What Is Grace? - by Sr. Margaret Dorgan, DCM

   "This reflection appeared first in The Church World, the diocesan weekly of Maine."

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© copyright 2003 by S. Margaret Dorgan, DCM

WHAT IS GRACE?          

      Grace is a word we meet often in the liturgy, in scripture, and in spiritual writings. What does it mean? To understand it better, let's turn to a saint recently declared a Doctor of the Church, Thérèse of Lisieux. This French Carmelite nun, who died at the age of twenty-four at the end of the nineteenth century, was not trained to be a great scholar or theologian. In fact, her education looks exceedingly deficient as measured in a contemporary assessment. She made many mistakes in grammar and punctuation. But her high intelligence and profound spirituality have left us pages that arouse us to strive for richer and fuller lives. If Church World readers are willing to explore with St. Thérèse the treasures of the Catholic doctrine of grace, she will be our guide in subsequent issues.

      "Everything is grace" ( Her Last Conversations,   p. 57). These words of   St. Thérèse are often quoted. "Everything is grace." If she were to speak to any one of us today that is what she would say. She would listen to you tell her where your life is right now and how you got to this point. She would not shake her head over your shortcomings, over my shortcomings. She would say to you, to me: "Everything is grace." Wait a minute, St. Thérèse. Did you really hear me? My struggles, my failures--and maybe I'll mention some of my successes so she'll know me better. Each of us will tell her the hopes we had that didn't come to pass and the hopes we still have. And she'll say to you, to me. "Everything is grace."

     In those three words, Thérèse does not mean it makes no difference what I do, what I reject and what I select. I cannot   walk toward something I know takes me away from God. I cannot choose evil and think grace is in that choice. Thérèse is explaining that God is never distant. Wherever we are, in that exact place, God is with us, wholly concerned about our well-being, available when we call out for help and even before we call out. In fact, God is so present that even when I choose evil, even when I have moved beyond goodness, beyond the blessed sphere of grace--even then grace pursues me. Grace reaches out to me, urging me:" Come back. Come back to the blessedness of friendship with God."

     We cannot evade our God. Psalm 139 asks, "Where can I go from Your Spirit? Where can I flee from Your presence?" (7) The love that cre­ated us never stops entreating us, always wanting to enclose us in its divine embrace. Grace is God's gift to us, speaking through every circumstance of our lives.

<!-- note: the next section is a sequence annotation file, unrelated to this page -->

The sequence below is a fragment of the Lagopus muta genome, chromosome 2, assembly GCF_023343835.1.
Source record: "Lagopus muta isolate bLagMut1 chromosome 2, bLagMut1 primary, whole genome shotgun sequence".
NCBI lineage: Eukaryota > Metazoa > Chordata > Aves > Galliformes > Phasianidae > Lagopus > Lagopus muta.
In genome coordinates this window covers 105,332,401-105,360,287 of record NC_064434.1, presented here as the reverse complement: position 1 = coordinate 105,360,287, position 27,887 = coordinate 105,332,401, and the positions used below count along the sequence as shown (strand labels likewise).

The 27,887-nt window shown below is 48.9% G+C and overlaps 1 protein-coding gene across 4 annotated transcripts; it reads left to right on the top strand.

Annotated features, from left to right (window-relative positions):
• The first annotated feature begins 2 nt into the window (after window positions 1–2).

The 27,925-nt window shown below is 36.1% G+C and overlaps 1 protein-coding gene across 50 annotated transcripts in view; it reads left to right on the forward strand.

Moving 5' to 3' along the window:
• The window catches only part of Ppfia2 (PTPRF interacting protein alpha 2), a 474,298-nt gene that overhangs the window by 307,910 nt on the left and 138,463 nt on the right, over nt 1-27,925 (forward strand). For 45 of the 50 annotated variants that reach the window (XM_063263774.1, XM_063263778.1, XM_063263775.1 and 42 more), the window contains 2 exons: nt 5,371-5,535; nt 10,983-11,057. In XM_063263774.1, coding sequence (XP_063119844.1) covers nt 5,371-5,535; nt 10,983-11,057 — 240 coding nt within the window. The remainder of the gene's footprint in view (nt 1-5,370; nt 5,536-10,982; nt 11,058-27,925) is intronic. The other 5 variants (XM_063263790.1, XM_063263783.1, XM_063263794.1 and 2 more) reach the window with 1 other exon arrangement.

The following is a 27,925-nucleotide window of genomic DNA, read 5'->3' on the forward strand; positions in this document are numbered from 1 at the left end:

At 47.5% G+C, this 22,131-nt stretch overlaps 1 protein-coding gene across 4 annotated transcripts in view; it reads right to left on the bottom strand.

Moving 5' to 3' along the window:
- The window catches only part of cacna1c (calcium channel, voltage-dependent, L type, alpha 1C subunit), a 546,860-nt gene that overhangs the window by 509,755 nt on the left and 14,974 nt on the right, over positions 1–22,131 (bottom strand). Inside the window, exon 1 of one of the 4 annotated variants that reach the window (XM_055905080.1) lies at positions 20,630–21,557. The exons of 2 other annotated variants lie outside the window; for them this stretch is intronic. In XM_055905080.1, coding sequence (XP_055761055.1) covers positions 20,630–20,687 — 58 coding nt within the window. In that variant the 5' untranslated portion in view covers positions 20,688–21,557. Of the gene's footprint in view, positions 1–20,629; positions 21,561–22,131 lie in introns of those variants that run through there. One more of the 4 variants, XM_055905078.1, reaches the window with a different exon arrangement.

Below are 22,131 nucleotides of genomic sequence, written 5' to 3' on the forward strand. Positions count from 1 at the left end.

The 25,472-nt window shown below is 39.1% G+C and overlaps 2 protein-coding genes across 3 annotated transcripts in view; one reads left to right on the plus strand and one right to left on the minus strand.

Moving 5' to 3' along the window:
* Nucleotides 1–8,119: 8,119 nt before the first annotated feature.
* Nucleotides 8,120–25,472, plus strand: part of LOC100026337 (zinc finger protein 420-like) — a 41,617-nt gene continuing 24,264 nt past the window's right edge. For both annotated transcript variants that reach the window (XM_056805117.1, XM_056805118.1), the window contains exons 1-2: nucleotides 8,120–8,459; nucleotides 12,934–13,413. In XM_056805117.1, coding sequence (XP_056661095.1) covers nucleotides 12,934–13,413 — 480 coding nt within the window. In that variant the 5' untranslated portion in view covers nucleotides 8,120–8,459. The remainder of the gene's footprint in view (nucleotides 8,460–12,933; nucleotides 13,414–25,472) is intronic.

Thérèse explains how she will tell her personal story, "It is not my life properly so called that I am going to write; it is my thoughts on the graces God deigned to grant me".   She continues, "To me the Lord has always been merciful and good, slow to anger and abounding in steadfast love" (Ps 102:8) ( Story of a Soul , p 13, 15). Merciful and good. Over and over again the word mercy appears in Thérèse's writings. The first paragraph of her autobiography declares, "I shall begin to sing what I must sing eternally: 'The mercies of the Lord'"(Ps 89:1). What St. Thérèse has left us are her reflections on how grace shaped her life. And that is an invitation for each of us to reflect on our own lives, to ponder how grace has molded us year after year after year.

     Let's take a longer look at grace, at what it is. The view is longer because we are going back to Scripture, to see what the inspired writers tell us. In the Old Testament, we find several words that convey the meaning of grace. There is the Hebrew root " hen "H-e-n. In a physical sense, this word means to lean over, watch some­one. It also means to bend over with kindness, with protection, with love. It conveys favor, good will.

       The Latin word for grace, "gratia," has multiple meanings, one of which is thankfulness. "Deo gratias" is translated, "Thanks be to God."   Grace as God's gift to us certainly calls for our gratitude. One is grateful for being graced. The Eucharist is a ritual of worship that thanks God for the grace given us in the sacrifice of Jesus Christ.

    St. Thérèse appreciates being who she is. Think about that. Did you ever thank God for making you the unique person you are? There is no pride in this. You are being grateful in acknowledging the One Who designed you and formed you, the divine Crafter Who took the human material supplied by your mother and your father, and gave the world what it has never had before: You.

    When you hear the lines of Happy Birthday to You , know it is also a song of praise to your Maker. Celebrate   who you are and ask Jesus for the grace to become what God calls you to be. Light the candles!

                                          Sister Margaret Dorgan, DCM

(All quotations of St. Thérèse are from the editions of ICS Publications.)


Continue with ST. THÉRÈSE AND GRACE  Part Two


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